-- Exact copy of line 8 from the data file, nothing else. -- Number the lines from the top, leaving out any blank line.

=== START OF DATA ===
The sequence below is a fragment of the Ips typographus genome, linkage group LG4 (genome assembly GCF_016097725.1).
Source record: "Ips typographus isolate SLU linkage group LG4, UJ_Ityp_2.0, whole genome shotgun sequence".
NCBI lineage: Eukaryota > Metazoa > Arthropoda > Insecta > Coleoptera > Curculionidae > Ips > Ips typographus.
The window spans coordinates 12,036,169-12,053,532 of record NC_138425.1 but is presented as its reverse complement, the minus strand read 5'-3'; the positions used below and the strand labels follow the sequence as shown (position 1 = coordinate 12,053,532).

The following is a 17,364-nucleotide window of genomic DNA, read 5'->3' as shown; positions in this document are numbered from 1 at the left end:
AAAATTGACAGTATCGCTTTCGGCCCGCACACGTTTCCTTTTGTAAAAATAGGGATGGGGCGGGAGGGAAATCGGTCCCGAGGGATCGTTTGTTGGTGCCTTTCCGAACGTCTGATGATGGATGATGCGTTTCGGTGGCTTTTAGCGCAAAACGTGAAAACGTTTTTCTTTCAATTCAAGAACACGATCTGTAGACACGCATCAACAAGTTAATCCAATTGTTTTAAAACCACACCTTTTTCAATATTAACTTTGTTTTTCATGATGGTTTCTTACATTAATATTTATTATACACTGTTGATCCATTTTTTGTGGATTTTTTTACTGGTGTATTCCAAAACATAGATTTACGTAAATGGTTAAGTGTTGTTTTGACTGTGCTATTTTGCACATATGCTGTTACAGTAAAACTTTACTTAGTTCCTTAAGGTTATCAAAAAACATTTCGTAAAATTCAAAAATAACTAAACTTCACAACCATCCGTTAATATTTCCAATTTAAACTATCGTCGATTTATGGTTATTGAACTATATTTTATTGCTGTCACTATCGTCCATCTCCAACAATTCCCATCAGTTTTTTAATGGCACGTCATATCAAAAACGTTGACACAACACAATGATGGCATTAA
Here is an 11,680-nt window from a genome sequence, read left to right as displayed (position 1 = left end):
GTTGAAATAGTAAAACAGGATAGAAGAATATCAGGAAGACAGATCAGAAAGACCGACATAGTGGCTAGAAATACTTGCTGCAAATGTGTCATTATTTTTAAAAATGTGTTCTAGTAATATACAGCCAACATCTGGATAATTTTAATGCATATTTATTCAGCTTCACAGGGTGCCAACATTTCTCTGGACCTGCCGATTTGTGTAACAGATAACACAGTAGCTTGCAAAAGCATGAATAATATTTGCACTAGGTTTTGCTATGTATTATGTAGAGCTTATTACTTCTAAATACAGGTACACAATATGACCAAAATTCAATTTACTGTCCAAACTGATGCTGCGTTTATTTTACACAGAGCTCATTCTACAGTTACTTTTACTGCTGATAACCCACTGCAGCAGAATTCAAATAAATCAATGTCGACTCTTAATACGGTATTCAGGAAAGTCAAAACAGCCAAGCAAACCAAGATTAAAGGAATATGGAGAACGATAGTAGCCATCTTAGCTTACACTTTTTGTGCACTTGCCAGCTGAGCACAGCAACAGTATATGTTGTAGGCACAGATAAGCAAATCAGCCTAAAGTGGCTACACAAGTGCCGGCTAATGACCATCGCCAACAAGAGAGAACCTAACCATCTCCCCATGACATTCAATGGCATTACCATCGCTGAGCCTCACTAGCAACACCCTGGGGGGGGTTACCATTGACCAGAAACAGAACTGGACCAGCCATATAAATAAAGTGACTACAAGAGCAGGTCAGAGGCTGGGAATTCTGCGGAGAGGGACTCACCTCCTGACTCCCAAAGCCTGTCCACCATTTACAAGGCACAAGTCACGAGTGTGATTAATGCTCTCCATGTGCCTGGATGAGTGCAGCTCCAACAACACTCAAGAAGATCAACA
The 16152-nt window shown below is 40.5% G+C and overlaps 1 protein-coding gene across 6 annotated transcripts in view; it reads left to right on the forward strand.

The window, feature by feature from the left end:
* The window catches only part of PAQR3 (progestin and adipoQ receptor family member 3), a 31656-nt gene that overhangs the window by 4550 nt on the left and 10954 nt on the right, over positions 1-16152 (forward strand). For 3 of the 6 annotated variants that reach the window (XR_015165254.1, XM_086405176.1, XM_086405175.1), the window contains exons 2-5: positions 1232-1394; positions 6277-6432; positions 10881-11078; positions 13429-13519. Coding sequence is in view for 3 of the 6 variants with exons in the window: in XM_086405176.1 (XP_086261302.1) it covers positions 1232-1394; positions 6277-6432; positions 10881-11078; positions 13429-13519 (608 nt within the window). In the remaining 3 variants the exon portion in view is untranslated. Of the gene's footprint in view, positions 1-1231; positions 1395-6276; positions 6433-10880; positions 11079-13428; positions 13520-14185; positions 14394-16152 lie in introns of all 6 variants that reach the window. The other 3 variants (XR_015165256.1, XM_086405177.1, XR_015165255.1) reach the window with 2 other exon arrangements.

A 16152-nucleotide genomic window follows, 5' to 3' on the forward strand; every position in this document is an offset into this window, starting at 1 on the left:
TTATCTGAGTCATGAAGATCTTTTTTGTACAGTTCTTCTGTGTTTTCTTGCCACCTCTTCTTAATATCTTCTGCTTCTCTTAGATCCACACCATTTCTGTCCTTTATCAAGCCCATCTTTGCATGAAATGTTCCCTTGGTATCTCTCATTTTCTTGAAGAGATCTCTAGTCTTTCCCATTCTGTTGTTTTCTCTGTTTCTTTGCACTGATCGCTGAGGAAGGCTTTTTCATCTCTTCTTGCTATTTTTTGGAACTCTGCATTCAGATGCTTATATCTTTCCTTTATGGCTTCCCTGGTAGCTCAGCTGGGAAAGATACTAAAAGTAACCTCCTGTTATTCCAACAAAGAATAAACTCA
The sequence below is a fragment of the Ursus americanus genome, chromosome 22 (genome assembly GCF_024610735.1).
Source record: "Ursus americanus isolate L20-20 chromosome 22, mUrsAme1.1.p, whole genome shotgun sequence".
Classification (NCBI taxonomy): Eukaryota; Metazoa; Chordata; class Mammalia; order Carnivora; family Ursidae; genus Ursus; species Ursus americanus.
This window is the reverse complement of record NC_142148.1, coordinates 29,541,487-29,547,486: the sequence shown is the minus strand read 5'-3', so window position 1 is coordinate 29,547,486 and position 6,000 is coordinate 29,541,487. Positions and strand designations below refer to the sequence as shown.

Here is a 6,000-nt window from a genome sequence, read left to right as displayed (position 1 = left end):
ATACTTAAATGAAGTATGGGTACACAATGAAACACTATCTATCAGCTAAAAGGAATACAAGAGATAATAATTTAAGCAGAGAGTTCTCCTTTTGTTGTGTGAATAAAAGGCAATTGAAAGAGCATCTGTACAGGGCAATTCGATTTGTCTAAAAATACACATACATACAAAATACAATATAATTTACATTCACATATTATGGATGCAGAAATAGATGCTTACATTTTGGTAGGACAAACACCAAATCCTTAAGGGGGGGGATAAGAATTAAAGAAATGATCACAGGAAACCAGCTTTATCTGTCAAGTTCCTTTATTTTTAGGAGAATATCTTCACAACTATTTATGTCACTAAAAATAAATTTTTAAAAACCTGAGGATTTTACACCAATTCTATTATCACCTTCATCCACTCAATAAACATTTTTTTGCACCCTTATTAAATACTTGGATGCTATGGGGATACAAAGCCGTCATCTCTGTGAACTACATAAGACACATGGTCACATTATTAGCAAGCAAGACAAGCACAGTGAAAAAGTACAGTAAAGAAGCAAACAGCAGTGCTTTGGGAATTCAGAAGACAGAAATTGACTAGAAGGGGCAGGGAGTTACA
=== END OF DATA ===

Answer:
GTTGAAATAGTAAAACAGGATAGAAGAATATCAGGAAGACAGATCAGAAAGACCGACATAGTGGCTAGAAATACTTGCTGCAAATGTGTCATTATTTTTAAAAATGTGTTCTAGTAATATACAGCCAACATCTGGATAATTTTAATGCATATTTATTCAGCTTCACAGGGTGCCAACATTTCTCTGGACCTGCCGATTTGTGTAACAGATAACACAGTAGCTTGCAAAAGCATGAATAATATTTGCACTAGGTTTTGCTATGTATTATGTAGAGCTTATTACTTCTAAATACAGGTACACAATATGACCAAAATTCAATTTACTGTCCAAACTGATGCTGCGTTTATTTTACACAGAGCTCATTCTACAGTTACTTTTACTGCTGATAACCCACTGCAGCAGAATTCAAATAAATCAATGTCGACTCTTAATACGGTATTCAGGAAAGTCAAAACAGCCAAGCAAACCAAGATTAAAGGAATATGGAGAACGATAGTAGCCATCTTAGCTTACACTTTTTGTGCACTTGCCAGCTGAGCACAGCAACAGTATATGTTGTAGGCACAGATAAGCAAATCAGCCTAAAGTGGCTACACAAGTGCCGGCTAATGACCATCGCCAACAAGAGAGAACCTAACCATCTCCCCATGACATTCAATGGCATTACCATCGCTGAGCCTCACTAGCAACACCCTGGGGGGGGTTACCATTGACCAGAAACAGAACTGGACCAGCCATATAAATAAAGTGACTACAAGAGCAGGTCAGAGGCTGGGAATTCTGCGGAGAGGGACTCACCTCCTGACTCCCAAAGCCTGTCCACCATTTACAAGGCACAAGTCACGAGTGTGATTAATGCTCTCCATGTGCCTGGATGAGTGCAGCTCCAACAACACTCAAGAAGATCAACA